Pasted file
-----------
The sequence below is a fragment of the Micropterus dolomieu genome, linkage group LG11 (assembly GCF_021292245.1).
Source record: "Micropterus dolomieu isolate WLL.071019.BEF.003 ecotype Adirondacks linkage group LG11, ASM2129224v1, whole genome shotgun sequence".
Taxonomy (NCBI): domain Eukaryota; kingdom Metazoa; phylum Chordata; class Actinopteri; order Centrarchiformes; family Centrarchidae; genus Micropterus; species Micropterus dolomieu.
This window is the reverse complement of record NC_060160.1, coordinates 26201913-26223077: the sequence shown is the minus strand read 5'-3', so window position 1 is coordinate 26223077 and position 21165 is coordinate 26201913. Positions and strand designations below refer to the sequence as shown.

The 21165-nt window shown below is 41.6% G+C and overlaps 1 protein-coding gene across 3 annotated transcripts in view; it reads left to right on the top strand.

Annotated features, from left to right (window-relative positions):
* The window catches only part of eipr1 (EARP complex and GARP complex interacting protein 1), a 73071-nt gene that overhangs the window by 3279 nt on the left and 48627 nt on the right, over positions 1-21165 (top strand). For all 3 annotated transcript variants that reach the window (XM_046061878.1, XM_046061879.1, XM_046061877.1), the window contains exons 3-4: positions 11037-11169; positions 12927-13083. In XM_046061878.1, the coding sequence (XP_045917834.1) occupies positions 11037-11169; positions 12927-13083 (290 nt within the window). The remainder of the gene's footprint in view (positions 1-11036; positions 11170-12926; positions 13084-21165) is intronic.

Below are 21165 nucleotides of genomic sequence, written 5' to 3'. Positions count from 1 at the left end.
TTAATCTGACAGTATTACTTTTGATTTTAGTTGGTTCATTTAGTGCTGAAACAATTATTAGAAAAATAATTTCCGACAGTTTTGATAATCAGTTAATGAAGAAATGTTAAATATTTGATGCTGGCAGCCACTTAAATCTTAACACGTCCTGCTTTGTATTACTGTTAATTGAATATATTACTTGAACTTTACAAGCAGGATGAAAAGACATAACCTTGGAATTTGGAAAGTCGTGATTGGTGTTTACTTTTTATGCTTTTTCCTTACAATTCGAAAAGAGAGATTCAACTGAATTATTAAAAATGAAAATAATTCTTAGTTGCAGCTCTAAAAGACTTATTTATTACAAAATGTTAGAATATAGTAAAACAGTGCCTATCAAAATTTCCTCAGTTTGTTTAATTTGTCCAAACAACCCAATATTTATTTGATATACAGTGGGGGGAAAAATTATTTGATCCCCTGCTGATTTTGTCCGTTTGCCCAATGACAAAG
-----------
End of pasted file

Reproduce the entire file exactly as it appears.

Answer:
The sequence below is a fragment of the Micropterus dolomieu genome, linkage group LG11 (assembly GCF_021292245.1).
Source record: "Micropterus dolomieu isolate WLL.071019.BEF.003 ecotype Adirondacks linkage group LG11, ASM2129224v1, whole genome shotgun sequence".
Taxonomy (NCBI): domain Eukaryota; kingdom Metazoa; phylum Chordata; class Actinopteri; order Centrarchiformes; family Centrarchidae; genus Micropterus; species Micropterus dolomieu.
This window is the reverse complement of record NC_060160.1, coordinates 26201913-26223077: the sequence shown is the minus strand read 5'-3', so window position 1 is coordinate 26223077 and position 21165 is coordinate 26201913. Positions and strand designations below refer to the sequence as shown.

The 21165-nt window shown below is 41.6% G+C and overlaps 1 protein-coding gene across 3 annotated transcripts in view; it reads left to right on the top strand.

Annotated features, from left to right (window-relative positions):
* The window catches only part of eipr1 (EARP complex and GARP complex interacting protein 1), a 73071-nt gene that overhangs the window by 3279 nt on the left and 48627 nt on the right, over positions 1-21165 (top strand). For all 3 annotated transcript variants that reach the window (XM_046061878.1, XM_046061879.1, XM_046061877.1), the window contains exons 3-4: positions 11037-11169; positions 12927-13083. In XM_046061878.1, the coding sequence (XP_045917834.1) occupies positions 11037-11169; positions 12927-13083 (290 nt within the window). The remainder of the gene's footprint in view (positions 1-11036; positions 11170-12926; positions 13084-21165) is intronic.

Below are 21165 nucleotides of genomic sequence, written 5' to 3'. Positions count from 1 at the left end.
TTAATCTGACAGTATTACTTTTGATTTTAGTTGGTTCATTTAGTGCTGAAACAATTATTAGAAAAATAATTTCCGACAGTTTTGATAATCAGTTAATGAAGAAATGTTAAATATTTGATGCTGGCAGCCACTTAAATCTTAACACGTCCTGCTTTGTATTACTGTTAATTGAATATATTACTTGAACTTTACAAGCAGGATGAAAAGACATAACCTTGGAATTTGGAAAGTCGTGATTGGTGTTTACTTTTTATGCTTTTTCCTTACAATTCGAAAAGAGAGATTCAACTGAATTATTAAAAATGAAAATAATTCTTAGTTGCAGCTCTAAAAGACTTATTTATTACAAAATGTTAGAATATAGTAAAACAGTGCCTATCAAAATTTCCTCAGTTTGTTTAATTTGTCCAAACAACCCAATATTTATTTGATATACAGTGGGGGGAAAAATTATTTGATCCCCTGCTGATTTTGTCCGTTTGCCCAATGACAAAG